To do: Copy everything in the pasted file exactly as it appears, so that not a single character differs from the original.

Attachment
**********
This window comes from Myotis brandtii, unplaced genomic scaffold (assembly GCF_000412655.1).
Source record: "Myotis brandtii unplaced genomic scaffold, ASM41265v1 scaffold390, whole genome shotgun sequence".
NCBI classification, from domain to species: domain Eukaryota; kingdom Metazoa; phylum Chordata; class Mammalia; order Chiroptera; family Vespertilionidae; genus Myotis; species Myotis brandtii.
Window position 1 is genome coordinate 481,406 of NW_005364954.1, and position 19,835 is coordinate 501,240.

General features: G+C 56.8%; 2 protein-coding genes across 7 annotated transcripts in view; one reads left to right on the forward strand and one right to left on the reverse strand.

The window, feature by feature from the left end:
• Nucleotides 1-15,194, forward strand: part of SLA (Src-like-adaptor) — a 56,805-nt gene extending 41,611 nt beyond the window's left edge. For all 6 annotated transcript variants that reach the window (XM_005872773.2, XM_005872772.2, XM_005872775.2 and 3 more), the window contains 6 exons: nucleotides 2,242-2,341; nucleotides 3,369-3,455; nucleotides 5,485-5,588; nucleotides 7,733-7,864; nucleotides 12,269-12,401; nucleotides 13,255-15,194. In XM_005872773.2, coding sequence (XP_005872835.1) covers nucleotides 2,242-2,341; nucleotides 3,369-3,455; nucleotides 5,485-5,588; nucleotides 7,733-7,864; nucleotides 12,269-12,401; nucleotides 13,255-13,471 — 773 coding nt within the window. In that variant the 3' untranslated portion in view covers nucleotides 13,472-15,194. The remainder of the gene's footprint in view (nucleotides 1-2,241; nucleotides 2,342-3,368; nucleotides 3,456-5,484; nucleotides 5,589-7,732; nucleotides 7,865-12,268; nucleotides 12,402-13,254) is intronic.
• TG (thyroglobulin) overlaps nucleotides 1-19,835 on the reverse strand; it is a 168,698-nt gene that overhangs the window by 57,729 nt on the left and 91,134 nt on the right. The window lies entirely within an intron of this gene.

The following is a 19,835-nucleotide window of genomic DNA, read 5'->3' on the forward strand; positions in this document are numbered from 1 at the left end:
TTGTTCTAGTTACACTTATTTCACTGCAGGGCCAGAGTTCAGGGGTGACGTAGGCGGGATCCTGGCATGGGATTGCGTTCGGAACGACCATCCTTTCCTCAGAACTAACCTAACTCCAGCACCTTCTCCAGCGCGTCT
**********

This window comes from Myotis brandtii, unplaced genomic scaffold (assembly GCF_000412655.1).
Source record: "Myotis brandtii unplaced genomic scaffold, ASM41265v1 scaffold390, whole genome shotgun sequence".
NCBI classification, from domain to species: domain Eukaryota; kingdom Metazoa; phylum Chordata; class Mammalia; order Chiroptera; family Vespertilionidae; genus Myotis; species Myotis brandtii.
Window position 1 is genome coordinate 481,406 of NW_005364954.1, and position 19,835 is coordinate 501,240.

General features: G+C 56.8%; 2 protein-coding genes across 7 annotated transcripts in view; one reads left to right on the forward strand and one right to left on the reverse strand.

The window, feature by feature from the left end:
• Nucleotides 1-15,194, forward strand: part of SLA (Src-like-adaptor) — a 56,805-nt gene extending 41,611 nt beyond the window's left edge. For all 6 annotated transcript variants that reach the window (XM_005872773.2, XM_005872772.2, XM_005872775.2 and 3 more), the window contains 6 exons: nucleotides 2,242-2,341; nucleotides 3,369-3,455; nucleotides 5,485-5,588; nucleotides 7,733-7,864; nucleotides 12,269-12,401; nucleotides 13,255-15,194. In XM_005872773.2, coding sequence (XP_005872835.1) covers nucleotides 2,242-2,341; nucleotides 3,369-3,455; nucleotides 5,485-5,588; nucleotides 7,733-7,864; nucleotides 12,269-12,401; nucleotides 13,255-13,471 — 773 coding nt within the window. In that variant the 3' untranslated portion in view covers nucleotides 13,472-15,194. The remainder of the gene's footprint in view (nucleotides 1-2,241; nucleotides 2,342-3,368; nucleotides 3,456-5,484; nucleotides 5,589-7,732; nucleotides 7,865-12,268; nucleotides 12,402-13,254) is intronic.
• TG (thyroglobulin) overlaps nucleotides 1-19,835 on the reverse strand; it is a 168,698-nt gene that overhangs the window by 57,729 nt on the left and 91,134 nt on the right. The window lies entirely within an intron of this gene.

The following is a 19,835-nucleotide window of genomic DNA, read 5'->3' on the forward strand; positions in this document are numbered from 1 at the left end:
TTGTTCTAGTTACACTTATTTCACTGCAGGGCCAGAGTTCAGGGGTGACGTAGGCGGGATCCTGGCATGGGATTGCGTTCGGAACGACCATCCTTTCCTCAGAACTAACCTAACTCCAGCACCTTCTCCAGCGCGTCT